In 2012, the Massachusetts Middlesex Superior court applied the Uniform Electronic Transaction Act (“UETA”) in Feldberg v Coxall. The statute was implemented to bridge a gap between the centuries-old laws used to govern contracts and the modern digital age.

Here, Justice Wilkens concluded that since the circumstances supported an intention by both parties to be bound in an agreement, that when applied in this dispute the UETA could allow the signature block or the 'from' field on an email to satisfy the record element of a land sale agreement. For the contract between a buyer and seller of land to be held up in court, Massachusetts law requires that there be a “writing” or a record of that agreement. UETA allows this standard to include electronic records. Therefore if a seller and buyer make an agreement through email, they may have created a record. The conduct of the parties is still primary, and Courts look for behavior from both sides to show an intention to be bound.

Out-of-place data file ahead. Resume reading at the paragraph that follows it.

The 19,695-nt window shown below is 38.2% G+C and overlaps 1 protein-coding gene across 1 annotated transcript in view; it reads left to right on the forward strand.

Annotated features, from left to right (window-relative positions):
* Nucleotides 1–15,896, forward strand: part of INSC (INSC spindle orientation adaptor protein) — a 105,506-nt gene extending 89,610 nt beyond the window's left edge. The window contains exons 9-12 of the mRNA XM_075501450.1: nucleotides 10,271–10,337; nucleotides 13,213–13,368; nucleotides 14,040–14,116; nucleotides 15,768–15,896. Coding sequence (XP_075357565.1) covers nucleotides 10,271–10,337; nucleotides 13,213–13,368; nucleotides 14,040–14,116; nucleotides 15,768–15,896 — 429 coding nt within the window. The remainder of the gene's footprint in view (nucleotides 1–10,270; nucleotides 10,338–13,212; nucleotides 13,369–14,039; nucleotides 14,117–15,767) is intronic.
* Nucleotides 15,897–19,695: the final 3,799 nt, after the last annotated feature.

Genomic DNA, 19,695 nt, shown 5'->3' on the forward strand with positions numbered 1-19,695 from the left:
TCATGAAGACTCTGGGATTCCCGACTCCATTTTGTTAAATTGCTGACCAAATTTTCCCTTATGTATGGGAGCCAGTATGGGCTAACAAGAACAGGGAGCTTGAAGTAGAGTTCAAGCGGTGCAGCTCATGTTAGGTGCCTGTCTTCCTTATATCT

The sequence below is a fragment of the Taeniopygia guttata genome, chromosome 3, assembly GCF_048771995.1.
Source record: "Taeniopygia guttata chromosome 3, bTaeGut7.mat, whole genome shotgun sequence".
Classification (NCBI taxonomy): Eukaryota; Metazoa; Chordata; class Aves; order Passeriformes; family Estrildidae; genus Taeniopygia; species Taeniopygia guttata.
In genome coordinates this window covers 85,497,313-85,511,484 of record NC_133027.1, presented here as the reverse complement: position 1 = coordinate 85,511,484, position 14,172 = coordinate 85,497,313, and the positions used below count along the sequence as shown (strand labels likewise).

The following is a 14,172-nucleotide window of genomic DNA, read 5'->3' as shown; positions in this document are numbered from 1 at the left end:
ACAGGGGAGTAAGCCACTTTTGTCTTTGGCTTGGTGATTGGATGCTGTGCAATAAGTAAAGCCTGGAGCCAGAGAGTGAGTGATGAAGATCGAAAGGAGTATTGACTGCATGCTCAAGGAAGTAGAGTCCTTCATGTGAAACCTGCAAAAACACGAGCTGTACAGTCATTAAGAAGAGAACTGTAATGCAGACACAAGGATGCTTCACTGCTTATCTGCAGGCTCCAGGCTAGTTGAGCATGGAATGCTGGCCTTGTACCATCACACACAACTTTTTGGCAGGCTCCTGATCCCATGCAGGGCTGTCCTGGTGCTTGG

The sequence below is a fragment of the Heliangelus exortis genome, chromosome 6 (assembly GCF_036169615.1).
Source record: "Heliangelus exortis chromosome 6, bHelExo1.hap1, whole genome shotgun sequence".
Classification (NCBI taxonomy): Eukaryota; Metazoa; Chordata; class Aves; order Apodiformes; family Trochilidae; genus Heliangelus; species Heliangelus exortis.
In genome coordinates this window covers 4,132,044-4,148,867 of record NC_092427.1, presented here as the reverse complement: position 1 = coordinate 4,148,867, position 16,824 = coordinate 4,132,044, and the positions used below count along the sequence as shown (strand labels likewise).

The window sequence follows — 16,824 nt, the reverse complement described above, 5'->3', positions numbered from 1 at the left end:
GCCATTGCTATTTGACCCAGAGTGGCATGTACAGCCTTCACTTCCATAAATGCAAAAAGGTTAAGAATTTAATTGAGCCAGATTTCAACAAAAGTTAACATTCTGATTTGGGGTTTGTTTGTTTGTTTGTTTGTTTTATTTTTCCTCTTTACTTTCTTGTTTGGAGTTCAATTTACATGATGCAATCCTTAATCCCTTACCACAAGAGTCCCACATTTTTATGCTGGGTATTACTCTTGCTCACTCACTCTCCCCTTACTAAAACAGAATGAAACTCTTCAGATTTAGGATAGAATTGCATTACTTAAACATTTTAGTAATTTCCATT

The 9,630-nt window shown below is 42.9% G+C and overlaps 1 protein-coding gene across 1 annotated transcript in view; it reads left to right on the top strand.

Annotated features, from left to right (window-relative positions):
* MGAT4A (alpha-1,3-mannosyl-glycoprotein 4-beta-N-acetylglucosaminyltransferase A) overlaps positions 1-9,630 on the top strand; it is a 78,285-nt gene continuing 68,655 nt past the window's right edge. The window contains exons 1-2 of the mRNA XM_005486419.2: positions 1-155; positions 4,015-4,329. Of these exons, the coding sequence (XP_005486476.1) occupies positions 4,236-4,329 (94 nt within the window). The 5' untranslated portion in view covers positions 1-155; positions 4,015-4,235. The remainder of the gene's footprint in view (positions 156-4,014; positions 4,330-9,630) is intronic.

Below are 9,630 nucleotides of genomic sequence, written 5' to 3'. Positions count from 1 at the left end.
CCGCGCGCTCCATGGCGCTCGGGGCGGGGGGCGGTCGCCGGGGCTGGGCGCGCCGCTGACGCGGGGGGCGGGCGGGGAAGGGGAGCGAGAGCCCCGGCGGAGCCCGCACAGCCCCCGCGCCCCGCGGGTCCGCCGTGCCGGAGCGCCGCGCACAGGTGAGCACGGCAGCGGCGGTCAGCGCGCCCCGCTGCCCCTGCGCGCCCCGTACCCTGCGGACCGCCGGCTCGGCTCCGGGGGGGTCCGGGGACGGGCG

Justice Wilkens was clear in his opinion on the electronic signature. He denied dismissal based on the recorded contract being through email, and accordingly the land was attached to the lawsuit.

If you find yourself in the exciting transition of buying or selling a home, don’t go through it alone. Laws are always changing and the consequences of seemingly innocuous actions can be significant. Contact a real estate lawyer at Brooks & Crowley, LLP to help you navigate through the process.

Contributed by Laura Martin

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